Home / Industry / Bank unions eye youth to stay relevant

Mumbai: When the largest trade union in the country’s banking sector, the All India Bank Employees Association (AIBEA), organizes a conference this October in Hyderabad exclusively for young employees who have worked with state-run banks for less than five years, it will be a first in the 68-year history of the body.

The three-day meet is being “organized specifically to raise awareness among young employees about the need to stay organized and united," said AIBEA general secretary C. H. Venkatachalam. “They should know why unions are important to ensure a fair play in organizations."

He admitted that not many young people are interested in participating in union activities. “There is a definite gap between the unions and the employees who have joined in the last four to five years."

At present, there are about 11 employee unions in India’s banking industry with close to 900,000 members.

A majority of these employees are from the 27 public sector banks in the country.

AIBEA has almost 50% of this number as members.

However, in the last five years, AIBEA alone has lost about 100,000 members, mostly due to large-scale retirement in public banks, promotions of staff as officers, and reluctance of young staff to join, according to Venkatachalam.

There are many reasons for this alienation.

Younger employees today are “more oriented towards their career development and quick opportunities to grow in the ranks", according to G.D. Nadaf, former general secretary of All India Bank Officers Confederation.

Besides, alternative banking channels such as cash machines, online and mobile banking, coupled with social networking and instant messaging, have reduced the effectiveness of bank strikes, and have further weakened the connect of young people with trade unions.

There is also the fear that associating with a trade union could mar their careers.

“We do become members of the unions and offer s subscription fee," said a young executive, who joined as a probationary officer in a Mumbai-based state-run bank last year. “But we do not have time really to actively participate in their programmes. Also, this could be a negative in our career record," he said, not wanting to be named.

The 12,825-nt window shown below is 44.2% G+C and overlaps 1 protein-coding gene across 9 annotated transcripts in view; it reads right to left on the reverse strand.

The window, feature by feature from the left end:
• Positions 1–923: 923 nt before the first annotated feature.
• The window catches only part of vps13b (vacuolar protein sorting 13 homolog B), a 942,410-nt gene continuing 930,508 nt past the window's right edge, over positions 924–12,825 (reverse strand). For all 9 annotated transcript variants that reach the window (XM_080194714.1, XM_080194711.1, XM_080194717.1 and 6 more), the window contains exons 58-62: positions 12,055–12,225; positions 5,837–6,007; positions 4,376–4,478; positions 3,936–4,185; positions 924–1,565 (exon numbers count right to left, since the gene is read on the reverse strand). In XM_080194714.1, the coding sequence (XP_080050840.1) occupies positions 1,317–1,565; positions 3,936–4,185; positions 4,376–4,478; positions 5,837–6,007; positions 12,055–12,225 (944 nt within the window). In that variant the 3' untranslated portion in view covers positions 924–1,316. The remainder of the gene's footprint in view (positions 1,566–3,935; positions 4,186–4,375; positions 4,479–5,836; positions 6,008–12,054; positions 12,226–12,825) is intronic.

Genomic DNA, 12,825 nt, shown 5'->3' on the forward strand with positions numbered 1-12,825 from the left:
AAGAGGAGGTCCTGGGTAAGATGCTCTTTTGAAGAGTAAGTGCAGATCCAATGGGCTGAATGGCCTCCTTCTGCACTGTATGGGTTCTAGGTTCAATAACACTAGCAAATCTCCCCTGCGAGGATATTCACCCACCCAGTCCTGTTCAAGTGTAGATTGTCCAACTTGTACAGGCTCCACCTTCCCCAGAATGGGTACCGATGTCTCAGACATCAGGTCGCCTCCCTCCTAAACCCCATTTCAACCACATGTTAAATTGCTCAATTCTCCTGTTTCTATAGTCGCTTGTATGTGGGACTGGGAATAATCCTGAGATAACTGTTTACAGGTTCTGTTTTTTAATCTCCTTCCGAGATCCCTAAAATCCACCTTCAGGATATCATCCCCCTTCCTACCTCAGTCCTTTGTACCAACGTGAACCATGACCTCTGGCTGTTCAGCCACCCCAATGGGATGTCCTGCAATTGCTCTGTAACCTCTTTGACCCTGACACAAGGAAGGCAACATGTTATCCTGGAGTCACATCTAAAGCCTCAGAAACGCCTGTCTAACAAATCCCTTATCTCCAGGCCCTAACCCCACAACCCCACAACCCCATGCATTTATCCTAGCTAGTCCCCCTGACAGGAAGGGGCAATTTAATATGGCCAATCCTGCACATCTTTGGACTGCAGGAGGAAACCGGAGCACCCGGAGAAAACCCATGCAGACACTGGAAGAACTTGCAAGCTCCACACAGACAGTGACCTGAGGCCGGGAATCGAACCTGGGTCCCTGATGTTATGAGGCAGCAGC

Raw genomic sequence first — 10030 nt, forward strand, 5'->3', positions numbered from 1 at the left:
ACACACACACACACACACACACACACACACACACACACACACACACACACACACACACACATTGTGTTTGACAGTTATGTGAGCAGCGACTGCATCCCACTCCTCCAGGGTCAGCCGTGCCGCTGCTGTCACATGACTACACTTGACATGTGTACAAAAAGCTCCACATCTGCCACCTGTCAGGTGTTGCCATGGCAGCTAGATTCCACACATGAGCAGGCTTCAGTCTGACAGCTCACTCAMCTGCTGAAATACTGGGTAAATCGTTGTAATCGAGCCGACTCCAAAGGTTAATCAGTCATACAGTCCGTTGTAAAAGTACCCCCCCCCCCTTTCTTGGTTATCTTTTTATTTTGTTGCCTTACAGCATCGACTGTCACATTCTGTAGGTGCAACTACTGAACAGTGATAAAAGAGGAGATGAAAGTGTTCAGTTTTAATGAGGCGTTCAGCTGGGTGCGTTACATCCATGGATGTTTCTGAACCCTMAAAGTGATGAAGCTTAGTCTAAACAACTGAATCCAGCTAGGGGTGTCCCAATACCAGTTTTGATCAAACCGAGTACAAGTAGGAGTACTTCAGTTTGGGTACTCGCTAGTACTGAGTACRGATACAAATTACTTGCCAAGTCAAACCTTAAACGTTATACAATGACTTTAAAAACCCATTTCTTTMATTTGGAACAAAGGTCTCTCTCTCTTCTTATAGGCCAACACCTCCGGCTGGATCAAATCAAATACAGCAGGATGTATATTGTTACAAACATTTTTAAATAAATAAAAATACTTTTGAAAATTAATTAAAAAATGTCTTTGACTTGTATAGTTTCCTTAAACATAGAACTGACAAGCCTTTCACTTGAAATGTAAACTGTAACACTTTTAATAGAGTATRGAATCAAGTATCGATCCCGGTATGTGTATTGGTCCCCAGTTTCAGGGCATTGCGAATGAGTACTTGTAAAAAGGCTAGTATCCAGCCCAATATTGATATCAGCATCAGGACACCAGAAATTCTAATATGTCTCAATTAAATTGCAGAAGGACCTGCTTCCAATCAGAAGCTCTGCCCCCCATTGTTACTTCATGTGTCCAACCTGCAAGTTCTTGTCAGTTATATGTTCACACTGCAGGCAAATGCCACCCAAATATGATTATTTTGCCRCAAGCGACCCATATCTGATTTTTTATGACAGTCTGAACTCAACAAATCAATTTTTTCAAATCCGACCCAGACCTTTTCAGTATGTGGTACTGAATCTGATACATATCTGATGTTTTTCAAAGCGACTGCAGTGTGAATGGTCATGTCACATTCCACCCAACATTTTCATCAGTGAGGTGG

Traditionally, bank unions had a major say in most policy matters at state-run banks and decisions pertaining to staff, including the compensation and transfer policies.

However, they have been increasingly losing their relevance in a fiercely competitive environment.

Moreover, in recent years, the managements of government-owned banks have adopted a stricter approach to control union activities and bring in a more professional approach among the employees, like in the case of private and foreign banks which do not allow union activities, further eroding the strength of the unions.

For instance, since August, 2012, State Bank of India (SBI) has taken action against officers engaged in trade union activities, including transfers to remote locations and issuance of chargesheets.

Competition from private rivals, too, is forcing the state-run banks to push their employees for business generation and discourage them from organized union activities, experts said.

“We are under immense pressure to build business and compete with banks in private and foreign segments," said a senior official at a public sector bank, who spoke on condition of anonymity. “Trade unionism cannot be tolerated in this scenario."

Financial services experts insist that trade unions have become irrelevant in the backdrop of increased awareness among employees about their rights, better working conditions and an active media.

“Trade unions will die their natural death," said Naresh Makhijani, partner, financial services, at audit firm BSR and Co.

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